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The Importance of Understanding

The Importance of Understanding


    Pilots in the early days wore silk scarves and goggles. The scarves and goggles, in fact, became icons of open-cockpit pilots, and to this day souvenir designers put them on teddy bears and ceramic turtles so people can immediately identify them as pilots. The scarves and goggles are wonderfully romantic and iconic fashion symbols, aren’t they?

    But do you know why pilots wore them? The radial engines of those early planes were notorious for leaking fuel and oil, and since the pilot sat right behind them in the open cockpit, any leaking fluids ended up right on them and in their faces. They used the silk scarves to wipe the oil or diesel off their goggles in mid-flight, so they could see!

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    This is just one example of how appearances do not measure up to reality. The scarves seem like a fashion statement, or perhaps for warmth, but their appearance belied their true purpose. We can easily make the same mistake today, in judging things from their appearances.

    For example, I knew a pastor of a church who once drove a Cadillac. Seem a bit extravagant for someone whose wages are paid by their hard-working parishioners? It was the cheapest car he ever owned; he bought it second hand and got a very good deal on it. He replaced it with a Jeep Cherokee – the most expensive car he’d ever owned. But it didn’t get second-looks and he didn’t put up with any judgement for owning it.

    There is a big danger in judging things we don’t really understand by how they appear. Unless you are really “in the loop,” be wary of things that you see or things others tell you. Remember the old adage

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    “Believe half of what you say, a third of what you see, and none of what you hear.”

    There’s a lot of truth in that. Don’t let yourself be spun for a loop over office politics, or rumours and speculation of what management is planning. Steer clear of the gossips and don’t give them any ammunition, that is, don’t say gossipy things to them or even drop hints. This still applies to you if you’re self-employed; don’t believe everything you hear on the news – in particular, speculation and forecasting. A lot of times, those people are only guessing about what’s going to happen and they can cause you a lot of worry that doesn’t do you any good. They are often wrong, something they won’t usually point out in the news at a later date. In some cases, the news can even take on a “gossipy” sound to it, and whenever you get that vibe, be very wary or tune it out.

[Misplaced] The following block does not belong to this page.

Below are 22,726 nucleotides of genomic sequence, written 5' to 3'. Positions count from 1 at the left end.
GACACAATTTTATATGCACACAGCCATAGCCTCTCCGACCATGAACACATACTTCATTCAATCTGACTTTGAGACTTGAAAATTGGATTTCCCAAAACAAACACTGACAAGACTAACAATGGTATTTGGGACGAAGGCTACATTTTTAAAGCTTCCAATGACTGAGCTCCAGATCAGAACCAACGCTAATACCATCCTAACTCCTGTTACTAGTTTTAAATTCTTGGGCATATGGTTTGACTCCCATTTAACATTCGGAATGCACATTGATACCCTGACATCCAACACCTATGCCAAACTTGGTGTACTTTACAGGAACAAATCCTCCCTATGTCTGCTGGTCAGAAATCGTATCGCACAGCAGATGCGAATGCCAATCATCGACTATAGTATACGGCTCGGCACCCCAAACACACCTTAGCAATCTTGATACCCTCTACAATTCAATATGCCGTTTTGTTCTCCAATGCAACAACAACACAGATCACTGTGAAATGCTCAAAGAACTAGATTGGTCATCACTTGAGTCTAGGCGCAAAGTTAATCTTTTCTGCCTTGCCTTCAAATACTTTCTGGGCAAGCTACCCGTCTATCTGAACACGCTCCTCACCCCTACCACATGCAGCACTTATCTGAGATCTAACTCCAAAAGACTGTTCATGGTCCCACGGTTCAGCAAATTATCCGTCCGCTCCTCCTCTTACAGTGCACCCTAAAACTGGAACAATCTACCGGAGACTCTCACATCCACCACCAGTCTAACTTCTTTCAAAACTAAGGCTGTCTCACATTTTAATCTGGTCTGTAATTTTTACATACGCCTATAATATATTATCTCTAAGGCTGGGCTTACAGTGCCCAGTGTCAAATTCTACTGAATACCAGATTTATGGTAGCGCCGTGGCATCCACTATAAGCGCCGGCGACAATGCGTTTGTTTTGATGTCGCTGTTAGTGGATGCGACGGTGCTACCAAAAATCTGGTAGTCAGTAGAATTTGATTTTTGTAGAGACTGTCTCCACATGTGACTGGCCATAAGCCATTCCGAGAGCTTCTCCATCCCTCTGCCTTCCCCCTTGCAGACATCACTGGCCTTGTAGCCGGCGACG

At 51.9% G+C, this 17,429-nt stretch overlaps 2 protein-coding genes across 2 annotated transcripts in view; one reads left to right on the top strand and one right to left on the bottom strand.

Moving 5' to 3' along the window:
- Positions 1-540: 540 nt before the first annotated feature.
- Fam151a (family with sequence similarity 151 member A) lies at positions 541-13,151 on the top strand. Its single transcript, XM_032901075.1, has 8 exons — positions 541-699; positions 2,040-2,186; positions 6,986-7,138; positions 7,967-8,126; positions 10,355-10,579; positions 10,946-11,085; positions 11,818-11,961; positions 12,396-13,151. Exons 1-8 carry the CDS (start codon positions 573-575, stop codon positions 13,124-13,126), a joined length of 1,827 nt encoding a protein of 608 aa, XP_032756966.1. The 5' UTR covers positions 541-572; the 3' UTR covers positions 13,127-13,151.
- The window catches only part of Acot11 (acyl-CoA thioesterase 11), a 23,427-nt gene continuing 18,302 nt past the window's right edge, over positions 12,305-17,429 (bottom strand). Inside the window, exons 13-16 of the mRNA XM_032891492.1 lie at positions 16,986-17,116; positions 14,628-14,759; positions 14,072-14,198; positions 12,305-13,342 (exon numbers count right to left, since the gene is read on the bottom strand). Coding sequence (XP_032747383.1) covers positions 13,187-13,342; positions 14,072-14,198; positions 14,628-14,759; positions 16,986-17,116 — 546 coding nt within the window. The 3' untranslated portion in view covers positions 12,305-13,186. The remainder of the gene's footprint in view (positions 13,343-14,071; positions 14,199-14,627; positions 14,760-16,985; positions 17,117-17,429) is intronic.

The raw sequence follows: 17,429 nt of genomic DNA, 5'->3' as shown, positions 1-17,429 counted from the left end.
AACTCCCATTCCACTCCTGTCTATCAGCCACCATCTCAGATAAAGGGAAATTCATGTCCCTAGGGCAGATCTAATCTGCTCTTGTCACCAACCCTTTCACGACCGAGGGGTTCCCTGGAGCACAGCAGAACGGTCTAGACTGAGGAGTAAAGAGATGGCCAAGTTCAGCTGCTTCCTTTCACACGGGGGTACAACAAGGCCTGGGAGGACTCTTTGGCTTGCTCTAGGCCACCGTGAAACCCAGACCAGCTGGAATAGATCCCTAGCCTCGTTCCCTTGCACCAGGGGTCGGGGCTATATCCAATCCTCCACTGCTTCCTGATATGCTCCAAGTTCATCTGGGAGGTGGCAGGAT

Practice being slow to form an opinion of someone or something. If something grabs your attention, research it thoroughly before making any conclusions.

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    “Seek first to understand, then to be understood.”

    We can fall into the trap of so earnestly wanting to get our point across, we forget to listen to the person we are speaking to. And even when we listen, how often do we really seek to understand? If you find you have issues understanding those around you, slow down and try to truly understand:

    • Where they are coming from.
    • What they are going through.
    • What is their motivation for doing something.
    • What they need or want from you.

    Obviously, the answers to these questions vary greatly depending on who you are having communication trouble with. Be objective as you listen, as if you were a detective trying to solve the case, and don’t take anything personally. Once you feel like you understand the other person – why they are wearing that silk scarf – then you can “seek to be understood.”

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    (Photo credit: Understanding Road Signs via Shutterstock)

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      Teresa Griffith

      Teresa is a passionate writer who shares about productivity tips on Lifehack.

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      Last Updated on January 15, 2021

      7 Ways To Have More Confident Body Language

      7 Ways To Have More Confident Body Language

      The popular idiomatic saying that “actions speak louder than words” has been around for centuries, but even to this day, most people struggle with at least one area of nonverbal communication. Consequently, many of us aspire to have more confident body language but don’t have the knowledge and tools necessary to change what are largely unconscious behaviors.